Friday, April 23, 2010

This Old House

I walk across these floors, which span what was once our home together. The doorway in the kitchen is notched with pencil markings of varying heights, marking each year of our beautiful daughter’s growth. In the dining room hangs a chandelier from my childhood home. I look up and see the scars where it broke during a move, and you surprised me by having it welded back together so that I would have this piece of my childhood with me always, only the shop you went to made a mistake and welded it on the outside instead of the inside. You were upset, but I didn’t care. It was just another part of our story woven into the tapestry which was us, in this house. I carried our child up these stairs, and your laundry, breakfasts in bed, up and down, day after day. That was our life. That was our love. Or so I thought.

On the way into the bedroom, I see the first signs of the reality of what we really were. The lock on the door is broken, the wood is cracked and chipped away around it. I remember that night well. Me, locked in the bedroom, frantically calling the police. You, on the other side of the door, banging and screaming at me, right next to the room where our daughter lay sleeping. I ran to the bathroom to retreat from you even further, this door too is broken and scarred forever.

This house has stood for 75 years, these doors, never once marred, broken or damaged, this sanctuary showed no visible signs of the rage that you had towards me that night, for the first time in our story. And once it began, night after night, week after week, it was always the same. My home, my sanctuary, became the stage for your childhood trauma to unfold in our lives, set on replay over and over again. You said you would never be like your father, you said you would never hit a woman, you said you would never cheat and lie to the people you loved. This old house heard all of those lies come out of your mouth, just as I did. This old house now too has the scars that prove that one of our biggest problems was you not knowing how to love yourself enough to begin to comprehend how to love the people in your life that believed in you.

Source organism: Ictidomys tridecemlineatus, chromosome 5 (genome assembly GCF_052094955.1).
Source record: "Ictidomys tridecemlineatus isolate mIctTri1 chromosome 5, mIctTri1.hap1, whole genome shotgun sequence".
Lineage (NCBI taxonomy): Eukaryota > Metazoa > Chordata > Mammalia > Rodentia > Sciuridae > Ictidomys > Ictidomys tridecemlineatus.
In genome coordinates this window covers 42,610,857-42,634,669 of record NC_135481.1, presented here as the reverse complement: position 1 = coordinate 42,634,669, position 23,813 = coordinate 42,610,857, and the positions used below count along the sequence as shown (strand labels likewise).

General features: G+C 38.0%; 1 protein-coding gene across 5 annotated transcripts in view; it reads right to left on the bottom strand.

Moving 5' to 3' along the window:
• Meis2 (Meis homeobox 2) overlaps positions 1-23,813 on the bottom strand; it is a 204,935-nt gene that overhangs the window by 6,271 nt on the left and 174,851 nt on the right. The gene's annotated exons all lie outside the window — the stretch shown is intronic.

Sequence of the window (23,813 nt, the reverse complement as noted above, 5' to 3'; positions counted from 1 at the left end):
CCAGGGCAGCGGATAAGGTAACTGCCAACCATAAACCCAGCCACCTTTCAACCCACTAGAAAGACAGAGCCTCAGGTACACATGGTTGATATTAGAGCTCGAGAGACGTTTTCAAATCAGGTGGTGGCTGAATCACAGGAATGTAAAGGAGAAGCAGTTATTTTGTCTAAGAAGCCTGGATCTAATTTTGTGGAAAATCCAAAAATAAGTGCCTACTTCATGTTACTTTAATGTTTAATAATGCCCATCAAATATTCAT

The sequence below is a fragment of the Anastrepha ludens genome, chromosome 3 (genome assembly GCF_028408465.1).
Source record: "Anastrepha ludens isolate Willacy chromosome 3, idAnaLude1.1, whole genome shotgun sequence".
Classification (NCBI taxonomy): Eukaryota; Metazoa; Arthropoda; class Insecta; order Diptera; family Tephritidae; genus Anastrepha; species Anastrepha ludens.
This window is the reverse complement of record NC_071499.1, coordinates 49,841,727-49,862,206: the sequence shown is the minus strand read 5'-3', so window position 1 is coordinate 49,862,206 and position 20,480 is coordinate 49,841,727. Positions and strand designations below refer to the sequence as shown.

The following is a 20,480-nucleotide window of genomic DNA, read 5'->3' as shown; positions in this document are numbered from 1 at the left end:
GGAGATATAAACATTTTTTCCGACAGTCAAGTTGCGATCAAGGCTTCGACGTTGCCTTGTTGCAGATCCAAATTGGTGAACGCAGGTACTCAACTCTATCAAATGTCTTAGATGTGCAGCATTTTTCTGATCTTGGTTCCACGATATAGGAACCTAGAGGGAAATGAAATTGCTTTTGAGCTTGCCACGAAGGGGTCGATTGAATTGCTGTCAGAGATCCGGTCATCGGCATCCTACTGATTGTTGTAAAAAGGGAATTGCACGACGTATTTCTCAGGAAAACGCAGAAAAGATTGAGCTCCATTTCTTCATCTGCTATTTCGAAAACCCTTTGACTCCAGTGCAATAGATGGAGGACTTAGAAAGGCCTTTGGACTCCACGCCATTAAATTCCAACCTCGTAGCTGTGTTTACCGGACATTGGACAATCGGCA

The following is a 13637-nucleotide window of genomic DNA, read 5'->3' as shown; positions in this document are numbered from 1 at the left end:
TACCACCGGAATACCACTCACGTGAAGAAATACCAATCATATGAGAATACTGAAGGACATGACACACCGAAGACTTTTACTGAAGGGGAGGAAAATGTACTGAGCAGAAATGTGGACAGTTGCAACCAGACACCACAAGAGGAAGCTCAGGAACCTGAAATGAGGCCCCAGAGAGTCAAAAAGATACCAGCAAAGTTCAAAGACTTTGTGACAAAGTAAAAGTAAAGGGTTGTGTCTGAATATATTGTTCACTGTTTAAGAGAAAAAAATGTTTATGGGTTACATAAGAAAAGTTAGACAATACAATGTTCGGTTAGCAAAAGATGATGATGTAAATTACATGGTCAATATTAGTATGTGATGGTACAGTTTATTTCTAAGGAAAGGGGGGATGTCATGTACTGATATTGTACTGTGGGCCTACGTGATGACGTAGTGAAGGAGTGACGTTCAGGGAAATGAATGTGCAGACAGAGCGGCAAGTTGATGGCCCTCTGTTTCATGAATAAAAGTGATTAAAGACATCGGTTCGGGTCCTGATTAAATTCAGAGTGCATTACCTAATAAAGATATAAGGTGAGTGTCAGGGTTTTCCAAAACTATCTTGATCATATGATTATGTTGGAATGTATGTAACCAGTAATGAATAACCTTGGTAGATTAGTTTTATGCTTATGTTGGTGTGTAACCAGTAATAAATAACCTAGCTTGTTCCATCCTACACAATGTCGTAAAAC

The doors will get fixed in time, one day, just as I will be completely healed, in time, one day. The doorway to you and I, however, is forever sealed with pain, and I don’t see that being fixed anytime soon.


  1. Been there myself. And this is beautifully written.

  2. The badly welded chandelier being another part of your story woven into the tapestry of your life in that house is a poignant image. Old houses, particularly if more than one generation has lived there, do almost seem to have a consciousness. Our homes might or might not ever see us at our best, but if we live in a house long enough, sooner or later it will certainly see us at our worst.

  3. Thank you for the kind words. And Mark, it is true, there is always something, somewhere, that sees us for who we truly are, whether we want to admit to that or not.